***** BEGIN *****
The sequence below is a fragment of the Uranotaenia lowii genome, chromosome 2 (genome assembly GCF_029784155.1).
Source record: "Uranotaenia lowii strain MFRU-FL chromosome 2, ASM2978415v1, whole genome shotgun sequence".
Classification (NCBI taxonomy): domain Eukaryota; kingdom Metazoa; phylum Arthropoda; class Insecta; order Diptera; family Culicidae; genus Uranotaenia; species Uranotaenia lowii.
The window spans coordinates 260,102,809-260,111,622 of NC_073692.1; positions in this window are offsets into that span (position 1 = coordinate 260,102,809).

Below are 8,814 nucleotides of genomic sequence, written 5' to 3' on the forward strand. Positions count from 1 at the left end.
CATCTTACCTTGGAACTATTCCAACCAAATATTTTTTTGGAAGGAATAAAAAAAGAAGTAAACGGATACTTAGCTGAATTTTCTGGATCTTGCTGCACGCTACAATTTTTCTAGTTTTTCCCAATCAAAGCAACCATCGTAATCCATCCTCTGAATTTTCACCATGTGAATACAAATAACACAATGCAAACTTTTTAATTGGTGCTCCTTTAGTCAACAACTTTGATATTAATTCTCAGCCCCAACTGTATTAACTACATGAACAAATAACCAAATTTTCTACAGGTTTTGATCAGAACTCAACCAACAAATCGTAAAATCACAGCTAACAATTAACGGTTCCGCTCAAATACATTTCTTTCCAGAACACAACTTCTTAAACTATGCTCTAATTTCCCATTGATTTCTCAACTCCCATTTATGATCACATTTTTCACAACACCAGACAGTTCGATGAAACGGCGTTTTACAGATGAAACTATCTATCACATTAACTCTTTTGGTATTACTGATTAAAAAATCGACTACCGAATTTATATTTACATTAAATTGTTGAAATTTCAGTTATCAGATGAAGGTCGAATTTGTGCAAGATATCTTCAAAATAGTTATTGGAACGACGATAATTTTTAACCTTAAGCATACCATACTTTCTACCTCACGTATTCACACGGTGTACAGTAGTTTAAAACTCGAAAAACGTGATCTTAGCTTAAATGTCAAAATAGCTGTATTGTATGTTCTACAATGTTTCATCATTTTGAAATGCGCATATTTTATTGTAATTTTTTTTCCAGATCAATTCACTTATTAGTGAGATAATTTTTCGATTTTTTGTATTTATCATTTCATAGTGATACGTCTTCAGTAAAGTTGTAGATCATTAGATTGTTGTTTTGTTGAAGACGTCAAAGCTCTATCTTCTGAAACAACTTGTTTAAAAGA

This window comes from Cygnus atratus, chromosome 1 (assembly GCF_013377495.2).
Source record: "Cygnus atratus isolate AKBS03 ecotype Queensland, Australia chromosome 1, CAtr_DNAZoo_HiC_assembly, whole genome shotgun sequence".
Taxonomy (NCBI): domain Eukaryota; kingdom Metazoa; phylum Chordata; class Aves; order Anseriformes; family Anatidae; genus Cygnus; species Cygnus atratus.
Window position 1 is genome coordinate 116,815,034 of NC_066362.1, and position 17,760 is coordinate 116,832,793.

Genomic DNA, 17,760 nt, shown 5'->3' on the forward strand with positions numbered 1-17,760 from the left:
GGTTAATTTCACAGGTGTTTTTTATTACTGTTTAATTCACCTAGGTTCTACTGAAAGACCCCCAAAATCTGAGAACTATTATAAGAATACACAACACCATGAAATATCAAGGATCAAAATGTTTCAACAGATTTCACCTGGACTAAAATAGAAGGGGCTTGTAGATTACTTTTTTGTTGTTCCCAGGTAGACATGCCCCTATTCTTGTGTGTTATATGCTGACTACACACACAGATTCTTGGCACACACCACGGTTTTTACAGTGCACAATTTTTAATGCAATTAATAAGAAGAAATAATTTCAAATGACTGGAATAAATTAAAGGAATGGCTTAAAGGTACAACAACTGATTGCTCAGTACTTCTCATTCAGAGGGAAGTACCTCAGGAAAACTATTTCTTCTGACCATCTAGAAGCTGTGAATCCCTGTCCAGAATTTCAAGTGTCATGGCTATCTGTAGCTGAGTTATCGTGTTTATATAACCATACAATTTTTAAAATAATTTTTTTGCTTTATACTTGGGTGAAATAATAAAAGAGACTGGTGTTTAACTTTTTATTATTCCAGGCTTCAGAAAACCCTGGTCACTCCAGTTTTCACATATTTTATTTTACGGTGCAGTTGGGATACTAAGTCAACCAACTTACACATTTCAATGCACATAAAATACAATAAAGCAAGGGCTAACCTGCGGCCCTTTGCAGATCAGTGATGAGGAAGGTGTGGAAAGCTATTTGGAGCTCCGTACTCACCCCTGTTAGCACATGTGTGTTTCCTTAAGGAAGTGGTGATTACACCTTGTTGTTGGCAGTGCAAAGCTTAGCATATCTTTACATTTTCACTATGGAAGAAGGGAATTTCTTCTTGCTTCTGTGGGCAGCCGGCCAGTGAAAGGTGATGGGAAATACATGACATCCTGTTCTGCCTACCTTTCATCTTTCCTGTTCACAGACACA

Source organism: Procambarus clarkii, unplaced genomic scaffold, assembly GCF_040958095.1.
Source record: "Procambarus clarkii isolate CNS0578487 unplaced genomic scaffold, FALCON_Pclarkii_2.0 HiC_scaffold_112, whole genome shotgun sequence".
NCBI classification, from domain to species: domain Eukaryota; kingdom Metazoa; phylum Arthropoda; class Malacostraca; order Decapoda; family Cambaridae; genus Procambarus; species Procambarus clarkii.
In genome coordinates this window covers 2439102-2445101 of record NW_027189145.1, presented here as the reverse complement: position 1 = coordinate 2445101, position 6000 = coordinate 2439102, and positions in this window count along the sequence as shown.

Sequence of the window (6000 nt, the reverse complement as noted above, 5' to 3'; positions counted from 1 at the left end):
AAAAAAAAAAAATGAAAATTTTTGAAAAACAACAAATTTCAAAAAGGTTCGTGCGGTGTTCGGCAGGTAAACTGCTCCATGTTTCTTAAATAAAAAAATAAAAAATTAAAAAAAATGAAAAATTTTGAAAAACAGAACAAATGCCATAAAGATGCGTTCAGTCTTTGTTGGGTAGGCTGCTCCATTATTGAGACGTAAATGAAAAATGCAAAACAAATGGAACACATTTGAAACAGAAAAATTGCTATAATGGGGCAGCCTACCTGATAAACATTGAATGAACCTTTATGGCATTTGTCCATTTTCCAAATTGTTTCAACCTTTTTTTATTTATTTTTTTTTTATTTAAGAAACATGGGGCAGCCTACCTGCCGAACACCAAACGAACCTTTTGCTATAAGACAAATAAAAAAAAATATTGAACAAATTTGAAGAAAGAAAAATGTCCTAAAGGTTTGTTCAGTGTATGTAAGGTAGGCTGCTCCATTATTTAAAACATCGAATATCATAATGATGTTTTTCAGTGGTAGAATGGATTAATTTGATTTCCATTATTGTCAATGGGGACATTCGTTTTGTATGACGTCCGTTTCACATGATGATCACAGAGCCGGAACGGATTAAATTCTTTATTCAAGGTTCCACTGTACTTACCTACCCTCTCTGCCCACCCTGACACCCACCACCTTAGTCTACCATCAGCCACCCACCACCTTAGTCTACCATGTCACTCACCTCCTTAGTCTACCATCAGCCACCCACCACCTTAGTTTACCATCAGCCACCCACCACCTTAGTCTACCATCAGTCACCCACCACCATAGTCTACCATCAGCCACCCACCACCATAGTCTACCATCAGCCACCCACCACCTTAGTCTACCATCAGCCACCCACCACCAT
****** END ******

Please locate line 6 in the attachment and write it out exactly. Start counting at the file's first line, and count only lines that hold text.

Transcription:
CATCTTACCTTGGAACTATTCCAACCAAATATTTTTTTGGAAGGAATAAAAAAAGAAGTAAACGGATACTTAGCTGAATTTTCTGGATCTTGCTGCACGCTACAATTTTTCTAGTTTTTCCCAATCAAAGCAACCATCGTAATCCATCCTCTGAATTTTCACCATGTGAATACAAATAACACAATGCAAACTTTTTAATTGGTGCTCCTTTAGTCAACAACTTTGATATTAATTCTCAGCCCCAACTGTATTAACTACATGAACAAATAACCAAATTTTCTACAGGTTTTGATCAGAACTCAACCAACAAATCGTAAAATCACAGCTAACAATTAACGGTTCCGCTCAAATACATTTCTTTCCAGAACACAACTTCTTAAACTATGCTCTAATTTCCCATTGATTTCTCAACTCCCATTTATGATCACATTTTTCACAACACCAGACAGTTCGATGAAACGGCGTTTTACAGATGAAACTATCTATCACATTAACTCTTTTGGTATTACTGATTAAAAAATCGACTACCGAATTTATATTTACATTAAATTGTTGAAATTTCAGTTATCAGATGAAGGTCGAATTTGTGCAAGATATCTTCAAAATAGTTATTGGAACGACGATAATTTTTAACCTTAAGCATACCATACTTTCTACCTCACGTATTCACACGGTGTACAGTAGTTTAAAACTCGAAAAACGTGATCTTAGCTTAAATGTCAAAATAGCTGTATTGTATGTTCTACAATGTTTCATCATTTTGAAATGCGCATATTTTATTGTAATTTTTTTTCCAGATCAATTCACTTATTAGTGAGATAATTTTTCGATTTTTTGTATTTATCATTTCATAGTGATACGTCTTCAGTAAAGTTGTAGATCATTAGATTGTTGTTTTGTTGAAGACGTCAAAGCTCTATCTTCTGAAACAACTTGTTTAAAAGA